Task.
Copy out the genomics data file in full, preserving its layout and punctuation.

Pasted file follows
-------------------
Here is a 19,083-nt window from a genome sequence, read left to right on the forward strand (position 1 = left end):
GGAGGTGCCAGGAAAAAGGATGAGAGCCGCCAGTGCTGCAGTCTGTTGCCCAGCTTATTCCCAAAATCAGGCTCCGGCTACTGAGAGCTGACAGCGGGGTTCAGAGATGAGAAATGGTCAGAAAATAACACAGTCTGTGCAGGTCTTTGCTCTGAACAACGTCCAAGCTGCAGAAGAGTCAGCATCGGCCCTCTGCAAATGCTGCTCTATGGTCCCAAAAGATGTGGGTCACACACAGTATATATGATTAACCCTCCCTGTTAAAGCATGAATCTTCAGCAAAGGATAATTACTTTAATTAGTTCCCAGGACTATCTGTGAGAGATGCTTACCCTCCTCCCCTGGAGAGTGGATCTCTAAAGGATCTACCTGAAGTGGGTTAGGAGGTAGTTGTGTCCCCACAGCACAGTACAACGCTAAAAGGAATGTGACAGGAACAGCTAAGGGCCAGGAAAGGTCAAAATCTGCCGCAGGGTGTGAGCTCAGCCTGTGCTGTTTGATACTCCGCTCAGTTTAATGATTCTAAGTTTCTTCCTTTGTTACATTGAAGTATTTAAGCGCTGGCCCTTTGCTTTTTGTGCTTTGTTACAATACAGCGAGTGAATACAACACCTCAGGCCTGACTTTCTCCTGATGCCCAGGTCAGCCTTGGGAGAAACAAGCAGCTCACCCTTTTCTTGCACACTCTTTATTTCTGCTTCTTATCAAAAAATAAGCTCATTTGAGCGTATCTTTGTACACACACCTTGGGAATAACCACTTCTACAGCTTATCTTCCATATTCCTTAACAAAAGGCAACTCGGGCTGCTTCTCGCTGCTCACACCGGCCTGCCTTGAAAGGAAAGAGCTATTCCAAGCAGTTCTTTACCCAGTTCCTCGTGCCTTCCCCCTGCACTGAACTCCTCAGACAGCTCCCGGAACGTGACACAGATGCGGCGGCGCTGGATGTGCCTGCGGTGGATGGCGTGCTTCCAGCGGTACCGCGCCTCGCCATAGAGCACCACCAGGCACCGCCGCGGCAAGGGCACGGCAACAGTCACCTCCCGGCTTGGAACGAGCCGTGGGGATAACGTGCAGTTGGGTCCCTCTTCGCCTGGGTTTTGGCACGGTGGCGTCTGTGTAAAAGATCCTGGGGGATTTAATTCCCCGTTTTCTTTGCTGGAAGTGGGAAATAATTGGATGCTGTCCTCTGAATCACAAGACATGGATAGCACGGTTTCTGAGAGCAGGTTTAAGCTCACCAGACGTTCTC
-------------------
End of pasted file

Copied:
Here is a 19,083-nt window from a genome sequence, read left to right on the forward strand (position 1 = left end):
GGAGGTGCCAGGAAAAAGGATGAGAGCCGCCAGTGCTGCAGTCTGTTGCCCAGCTTATTCCCAAAATCAGGCTCCGGCTACTGAGAGCTGACAGCGGGGTTCAGAGATGAGAAATGGTCAGAAAATAACACAGTCTGTGCAGGTCTTTGCTCTGAACAACGTCCAAGCTGCAGAAGAGTCAGCATCGGCCCTCTGCAAATGCTGCTCTATGGTCCCAAAAGATGTGGGTCACACACAGTATATATGATTAACCCTCCCTGTTAAAGCATGAATCTTCAGCAAAGGATAATTACTTTAATTAGTTCCCAGGACTATCTGTGAGAGATGCTTACCCTCCTCCCCTGGAGAGTGGATCTCTAAAGGATCTACCTGAAGTGGGTTAGGAGGTAGTTGTGTCCCCACAGCACAGTACAACGCTAAAAGGAATGTGACAGGAACAGCTAAGGGCCAGGAAAGGTCAAAATCTGCCGCAGGGTGTGAGCTCAGCCTGTGCTGTTTGATACTCCGCTCAGTTTAATGATTCTAAGTTTCTTCCTTTGTTACATTGAAGTATTTAAGCGCTGGCCCTTTGCTTTTTGTGCTTTGTTACAATACAGCGAGTGAATACAACACCTCAGGCCTGACTTTCTCCTGATGCCCAGGTCAGCCTTGGGAGAAACAAGCAGCTCACCCTTTTCTTGCACACTCTTTATTTCTGCTTCTTATCAAAAAATAAGCTCATTTGAGCGTATCTTTGTACACACACCTTGGGAATAACCACTTCTACAGCTTATCTTCCATATTCCTTAACAAAAGGCAACTCGGGCTGCTTCTCGCTGCTCACACCGGCCTGCCTTGAAAGGAAAGAGCTATTCCAAGCAGTTCTTTACCCAGTTCCTCGTGCCTTCCCCCTGCACTGAACTCCTCAGACAGCTCCCGGAACGTGACACAGATGCGGCGGCGCTGGATGTGCCTGCGGTGGATGGCGTGCTTCCAGCGGTACCGCGCCTCGCCATAGAGCACCACCAGGCACCGCCGCGGCAAGGGCACGGCAACAGTCACCTCCCGGCTTGGAACGAGCCGTGGGGATAACGTGCAGTTGGGTCCCTCTTCGCCTGGGTTTTGGCACGGTGGCGTCTGTGTAAAAGATCCTGGGGGATTTAATTCCCCGTTTTCTTTGCTGGAAGTGGGAAATAATTGGATGCTGTCCTCTGAATCACAAGACATGGATAGCACGGTTTCTGAGAGCAGGTTTAAGCTCACCAGACGTTCTC